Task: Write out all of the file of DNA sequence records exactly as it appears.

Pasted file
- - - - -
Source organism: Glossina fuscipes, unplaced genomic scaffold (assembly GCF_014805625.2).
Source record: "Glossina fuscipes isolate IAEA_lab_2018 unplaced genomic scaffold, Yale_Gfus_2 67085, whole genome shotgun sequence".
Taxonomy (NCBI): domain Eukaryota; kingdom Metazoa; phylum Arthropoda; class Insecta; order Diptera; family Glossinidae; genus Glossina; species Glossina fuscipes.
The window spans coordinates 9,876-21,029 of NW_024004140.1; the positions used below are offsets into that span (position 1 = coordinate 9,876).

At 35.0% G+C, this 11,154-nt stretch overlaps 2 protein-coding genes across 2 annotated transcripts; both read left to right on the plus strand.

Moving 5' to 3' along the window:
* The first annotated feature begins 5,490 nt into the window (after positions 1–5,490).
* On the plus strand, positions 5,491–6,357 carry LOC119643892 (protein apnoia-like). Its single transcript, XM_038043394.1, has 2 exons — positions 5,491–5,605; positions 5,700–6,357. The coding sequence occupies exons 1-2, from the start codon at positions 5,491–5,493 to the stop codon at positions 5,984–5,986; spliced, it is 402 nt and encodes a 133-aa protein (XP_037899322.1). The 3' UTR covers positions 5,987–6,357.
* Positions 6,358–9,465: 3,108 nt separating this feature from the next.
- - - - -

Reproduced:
Source organism: Glossina fuscipes, unplaced genomic scaffold (assembly GCF_014805625.2).
Source record: "Glossina fuscipes isolate IAEA_lab_2018 unplaced genomic scaffold, Yale_Gfus_2 67085, whole genome shotgun sequence".
Taxonomy (NCBI): domain Eukaryota; kingdom Metazoa; phylum Arthropoda; class Insecta; order Diptera; family Glossinidae; genus Glossina; species Glossina fuscipes.
The window spans coordinates 9,876-21,029 of NW_024004140.1; the positions used below are offsets into that span (position 1 = coordinate 9,876).

At 35.0% G+C, this 11,154-nt stretch overlaps 2 protein-coding genes across 2 annotated transcripts; both read left to right on the plus strand.

Moving 5' to 3' along the window:
* The first annotated feature begins 5,490 nt into the window (after positions 1–5,490).
* On the plus strand, positions 5,491–6,357 carry LOC119643892 (protein apnoia-like). Its single transcript, XM_038043394.1, has 2 exons — positions 5,491–5,605; positions 5,700–6,357. The coding sequence occupies exons 1-2, from the start codon at positions 5,491–5,493 to the stop codon at positions 5,984–5,986; spliced, it is 402 nt and encodes a 133-aa protein (XP_037899322.1). The 3' UTR covers positions 5,987–6,357.
* Positions 6,358–9,465: 3,108 nt separating this feature from the next.